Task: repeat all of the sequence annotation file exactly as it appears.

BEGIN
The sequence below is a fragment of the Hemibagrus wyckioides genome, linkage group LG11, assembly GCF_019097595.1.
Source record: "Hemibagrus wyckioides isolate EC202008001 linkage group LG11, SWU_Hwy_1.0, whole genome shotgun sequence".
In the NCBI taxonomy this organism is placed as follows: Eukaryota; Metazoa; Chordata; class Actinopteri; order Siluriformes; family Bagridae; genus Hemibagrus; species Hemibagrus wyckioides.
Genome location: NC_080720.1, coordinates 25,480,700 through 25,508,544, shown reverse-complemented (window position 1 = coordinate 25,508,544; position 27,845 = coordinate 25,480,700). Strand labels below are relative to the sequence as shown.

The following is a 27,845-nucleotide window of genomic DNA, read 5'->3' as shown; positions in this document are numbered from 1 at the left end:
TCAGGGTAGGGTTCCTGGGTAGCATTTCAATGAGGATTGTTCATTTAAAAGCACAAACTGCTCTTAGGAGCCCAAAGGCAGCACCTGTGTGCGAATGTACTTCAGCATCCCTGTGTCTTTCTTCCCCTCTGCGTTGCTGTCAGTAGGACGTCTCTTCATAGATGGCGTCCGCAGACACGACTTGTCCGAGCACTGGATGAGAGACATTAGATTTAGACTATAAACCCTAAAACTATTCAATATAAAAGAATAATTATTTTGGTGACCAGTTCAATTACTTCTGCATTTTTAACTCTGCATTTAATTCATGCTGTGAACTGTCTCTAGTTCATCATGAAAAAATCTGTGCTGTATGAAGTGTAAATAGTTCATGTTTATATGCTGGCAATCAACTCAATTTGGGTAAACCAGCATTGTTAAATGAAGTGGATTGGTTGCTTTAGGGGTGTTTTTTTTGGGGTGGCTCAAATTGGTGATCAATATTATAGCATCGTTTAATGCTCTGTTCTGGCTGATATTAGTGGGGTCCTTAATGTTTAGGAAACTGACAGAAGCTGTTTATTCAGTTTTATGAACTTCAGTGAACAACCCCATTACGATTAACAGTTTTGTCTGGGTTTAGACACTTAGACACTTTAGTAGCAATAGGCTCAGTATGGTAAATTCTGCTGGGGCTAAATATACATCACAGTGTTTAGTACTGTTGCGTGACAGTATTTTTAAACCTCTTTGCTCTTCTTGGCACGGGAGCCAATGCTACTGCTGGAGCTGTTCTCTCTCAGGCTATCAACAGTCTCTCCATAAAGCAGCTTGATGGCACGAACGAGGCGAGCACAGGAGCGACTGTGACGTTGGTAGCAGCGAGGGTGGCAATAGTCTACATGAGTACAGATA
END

The sequence below is a fragment of the Hemibagrus wyckioides genome, linkage group LG11, assembly GCF_019097595.1.
Source record: "Hemibagrus wyckioides isolate EC202008001 linkage group LG11, SWU_Hwy_1.0, whole genome shotgun sequence".
In the NCBI taxonomy this organism is placed as follows: Eukaryota; Metazoa; Chordata; class Actinopteri; order Siluriformes; family Bagridae; genus Hemibagrus; species Hemibagrus wyckioides.
Genome location: NC_080720.1, coordinates 25,480,700 through 25,508,544, shown reverse-complemented (window position 1 = coordinate 25,508,544; position 27,845 = coordinate 25,480,700). Strand labels below are relative to the sequence as shown.

The following is a 27,845-nucleotide window of genomic DNA, read 5'->3' as shown; positions in this document are numbered from 1 at the left end:
TCAGGGTAGGGTTCCTGGGTAGCATTTCAATGAGGATTGTTCATTTAAAAGCACAAACTGCTCTTAGGAGCCCAAAGGCAGCACCTGTGTGCGAATGTACTTCAGCATCCCTGTGTCTTTCTTCCCCTCTGCGTTGCTGTCAGTAGGACGTCTCTTCATAGATGGCGTCCGCAGACACGACTTGTCCGAGCACTGGATGAGAGACATTAGATTTAGACTATAAACCCTAAAACTATTCAATATAAAAGAATAATTATTTTGGTGACCAGTTCAATTACTTCTGCATTTTTAACTCTGCATTTAATTCATGCTGTGAACTGTCTCTAGTTCATCATGAAAAAATCTGTGCTGTATGAAGTGTAAATAGTTCATGTTTATATGCTGGCAATCAACTCAATTTGGGTAAACCAGCATTGTTAAATGAAGTGGATTGGTTGCTTTAGGGGTGTTTTTTTTGGGGTGGCTCAAATTGGTGATCAATATTATAGCATCGTTTAATGCTCTGTTCTGGCTGATATTAGTGGGGTCCTTAATGTTTAGGAAACTGACAGAAGCTGTTTATTCAGTTTTATGAACTTCAGTGAACAACCCCATTACGATTAACAGTTTTGTCTGGGTTTAGACACTTAGACACTTTAGTAGCAATAGGCTCAGTATGGTAAATTCTGCTGGGGCTAAATATACATCACAGTGTTTAGTACTGTTGCGTGACAGTATTTTTAAACCTCTTTGCTCTTCTTGGCACGGGAGCCAATGCTACTGCTGGAGCTGTTCTCTCTCAGGCTATCAACAGTCTCTCCATAAAGCAGCTTGATGGCACGAACGAGGCGAGCACAGGAGCGACTGTGACGTTGGTAGCAGCGAGGGTGGCAATAGTCTACATGAGTACAGATA